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field agents to enforce it, and cost $111,000. There is no analogy between the two. The Volstead Act has to do with what multitudes of people regard as the control of their personal habits. Also, it involves an interest in which huge fortunes are invested. Whenever personal habits of huge fortunes are interfered with by law, that law will naturally be expensive and difficult of enforcement. Would a national child labor law have to buck similarly powerful social forces? During the thirty-five months' existence of our two national child labor laws there was no widespread or vociferous indignation against them, no scandal in their enforcement, no corruption in their administration. There were no parades of children insisting upon their freedom of contract, nor of families reclaiming their children from an "imperialist" government. No armored motor cars were used to pursue child labor "bootleggers," and a child labor three-mile limit was never drawn around our coast to protect us from an exploiter's invasion. In fact, one looks in vain for any analogy between the two problems, unless the employers of child labor wish us to believe that they want to violate child labor laws. We refuse to believe it. A national child labor law might, therefore, expect a much different history from that of the administration of the Volstead Act.

And finally, we claim that this amendment would not give the government power to dictate the kind and amount of education of every child. The amendment does not, in fact, confer on the government any power over education. That function is reserved to the states, and could not be exercised by congress without a specific grant of that power. Every constitutional lawyer knows this, whatever his interests may induce him to argue.

We believe, from twenty years' experience, that if this amendment is not ratified generations of children in many parts of our country will have to grow up without the protection you want for the children of your own state. This is why we urge its ratification. We believe our government ought to have power to protect its children, and we believe our government is worthy to be intrusted with such power.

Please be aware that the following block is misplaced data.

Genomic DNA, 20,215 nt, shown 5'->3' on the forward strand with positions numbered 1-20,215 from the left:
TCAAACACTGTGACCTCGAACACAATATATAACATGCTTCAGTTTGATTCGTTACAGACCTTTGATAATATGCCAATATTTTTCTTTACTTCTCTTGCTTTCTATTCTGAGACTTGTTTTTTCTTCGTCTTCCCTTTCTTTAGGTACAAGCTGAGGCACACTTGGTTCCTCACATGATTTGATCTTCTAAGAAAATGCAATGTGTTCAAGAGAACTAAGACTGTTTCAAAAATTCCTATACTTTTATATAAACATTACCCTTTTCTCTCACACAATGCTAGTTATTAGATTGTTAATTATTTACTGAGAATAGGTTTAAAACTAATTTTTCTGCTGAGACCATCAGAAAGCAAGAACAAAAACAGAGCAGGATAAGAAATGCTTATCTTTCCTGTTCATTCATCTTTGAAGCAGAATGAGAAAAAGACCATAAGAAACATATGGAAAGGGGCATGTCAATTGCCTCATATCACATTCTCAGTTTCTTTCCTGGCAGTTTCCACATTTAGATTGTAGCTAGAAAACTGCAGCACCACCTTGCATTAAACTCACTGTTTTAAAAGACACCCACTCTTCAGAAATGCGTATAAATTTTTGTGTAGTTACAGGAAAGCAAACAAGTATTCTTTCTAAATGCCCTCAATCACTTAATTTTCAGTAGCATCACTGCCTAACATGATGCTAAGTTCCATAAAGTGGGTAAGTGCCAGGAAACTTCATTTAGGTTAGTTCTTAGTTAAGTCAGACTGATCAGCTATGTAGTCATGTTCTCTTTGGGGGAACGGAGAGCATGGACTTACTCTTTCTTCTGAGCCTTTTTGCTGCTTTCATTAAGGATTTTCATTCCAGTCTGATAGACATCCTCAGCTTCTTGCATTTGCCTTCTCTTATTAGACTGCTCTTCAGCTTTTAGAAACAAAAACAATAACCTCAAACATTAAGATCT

Hon. Charles S. Thomas, Denver

At the outset, let me warn you that it is not possible for anyone fully to present the objections to this proposed amendment in the short space of an hour. Half a day would barely suffice. I can therefore only touch what might be called the high points which convince me that this proposed amendment, miscalled a child labor amendment, is fraught with all the consequences, actual

and potential, which the distinguished speaker who preceded me says has affected the minds of some people who are opposing it. I may be mistaken. I do not pretend to be infallible-perhaps I am-nevertheless, I can cordially agree with the first proposition of the speaker, that the amendment is in no danger of immediate ratification, and I hope he will agree with me when I assert that the danger isn't even remote. The people have pronounced their opinion of it, and once his attention has been seriously given to it, every man of reflection realizes that popular opinion does not consist in what people say, but in what they do.

You will notice that the champion of this resolution was discreetly silent regarding the verdict of Massachusetts. Just before the last election, the legislature of that state submitted this proposition to the electorate of the most intelligent commonwealth in the Union, if we are to believe the confident assurances of the inhabitants of that commonwealth. The electorate of Massachusetts, after patiently listening to both sides, by a vote of three to one, consigned this amendment to the "demnition bow wows," where it properly belongs. The opposition carried every county, every judicial district, every congressional district, every legislative district, and every city in the state; since which time the complacent members of the Congress which voted to recommend it for ratification under the crack of the whip, the threats and entreaties of lobbyists and of classes, of groups, and of expectant bureaucrats, are now trying to explain to their constituents that they didn't know it was loaded. Of course, the movement still exhibits signs of life, just as did the beheaded terrapin whom an old Swede encountered one day. To an approaching stranger he said, "Look at that; his head is gone, and he is still alive. What does it mean?" And the stranger said, "Oh, the darn thing is dead, but it doesn't know it."